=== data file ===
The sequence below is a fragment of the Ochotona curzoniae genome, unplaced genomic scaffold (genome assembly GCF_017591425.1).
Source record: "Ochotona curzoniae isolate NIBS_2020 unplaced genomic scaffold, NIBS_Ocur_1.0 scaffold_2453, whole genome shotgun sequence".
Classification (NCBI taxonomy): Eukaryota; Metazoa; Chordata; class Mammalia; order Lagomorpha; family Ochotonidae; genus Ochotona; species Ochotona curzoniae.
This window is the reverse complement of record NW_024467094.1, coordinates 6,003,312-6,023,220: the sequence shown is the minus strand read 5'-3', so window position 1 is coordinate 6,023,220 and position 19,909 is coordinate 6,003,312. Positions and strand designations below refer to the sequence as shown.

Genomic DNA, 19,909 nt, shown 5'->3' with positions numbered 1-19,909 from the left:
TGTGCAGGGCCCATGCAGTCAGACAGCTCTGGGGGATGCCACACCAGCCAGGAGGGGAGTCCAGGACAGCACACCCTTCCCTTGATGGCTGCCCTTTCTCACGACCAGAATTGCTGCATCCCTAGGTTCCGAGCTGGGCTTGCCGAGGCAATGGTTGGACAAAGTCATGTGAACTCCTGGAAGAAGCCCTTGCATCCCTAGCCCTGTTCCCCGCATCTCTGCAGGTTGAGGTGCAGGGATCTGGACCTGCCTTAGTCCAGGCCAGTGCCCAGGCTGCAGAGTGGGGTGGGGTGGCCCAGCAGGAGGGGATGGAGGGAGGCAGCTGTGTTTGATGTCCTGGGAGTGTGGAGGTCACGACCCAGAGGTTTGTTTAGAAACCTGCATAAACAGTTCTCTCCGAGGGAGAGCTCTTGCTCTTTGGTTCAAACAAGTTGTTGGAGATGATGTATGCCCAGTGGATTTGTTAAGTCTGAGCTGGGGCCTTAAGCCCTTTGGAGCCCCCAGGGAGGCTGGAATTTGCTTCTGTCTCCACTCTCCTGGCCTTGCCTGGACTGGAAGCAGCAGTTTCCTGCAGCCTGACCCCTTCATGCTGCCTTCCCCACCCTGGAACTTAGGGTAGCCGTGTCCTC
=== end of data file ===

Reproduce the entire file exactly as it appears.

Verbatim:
The sequence below is a fragment of the Ochotona curzoniae genome, unplaced genomic scaffold (genome assembly GCF_017591425.1).
Source record: "Ochotona curzoniae isolate NIBS_2020 unplaced genomic scaffold, NIBS_Ocur_1.0 scaffold_2453, whole genome shotgun sequence".
Classification (NCBI taxonomy): Eukaryota; Metazoa; Chordata; class Mammalia; order Lagomorpha; family Ochotonidae; genus Ochotona; species Ochotona curzoniae.
This window is the reverse complement of record NW_024467094.1, coordinates 6,003,312-6,023,220: the sequence shown is the minus strand read 5'-3', so window position 1 is coordinate 6,023,220 and position 19,909 is coordinate 6,003,312. Positions and strand designations below refer to the sequence as shown.

Genomic DNA, 19,909 nt, shown 5'->3' with positions numbered 1-19,909 from the left:
TGTGCAGGGCCCATGCAGTCAGACAGCTCTGGGGGATGCCACACCAGCCAGGAGGGGAGTCCAGGACAGCACACCCTTCCCTTGATGGCTGCCCTTTCTCACGACCAGAATTGCTGCATCCCTAGGTTCCGAGCTGGGCTTGCCGAGGCAATGGTTGGACAAAGTCATGTGAACTCCTGGAAGAAGCCCTTGCATCCCTAGCCCTGTTCCCCGCATCTCTGCAGGTTGAGGTGCAGGGATCTGGACCTGCCTTAGTCCAGGCCAGTGCCCAGGCTGCAGAGTGGGGTGGGGTGGCCCAGCAGGAGGGGATGGAGGGAGGCAGCTGTGTTTGATGTCCTGGGAGTGTGGAGGTCACGACCCAGAGGTTTGTTTAGAAACCTGCATAAACAGTTCTCTCCGAGGGAGAGCTCTTGCTCTTTGGTTCAAACAAGTTGTTGGAGATGATGTATGCCCAGTGGATTTGTTAAGTCTGAGCTGGGGCCTTAAGCCCTTTGGAGCCCCCAGGGAGGCTGGAATTTGCTTCTGTCTCCACTCTCCTGGCCTTGCCTGGACTGGAAGCAGCAGTTTCCTGCAGCCTGACCCCTTCATGCTGCCTTCCCCACCCTGGAACTTAGGGTAGCCGTGTCCTC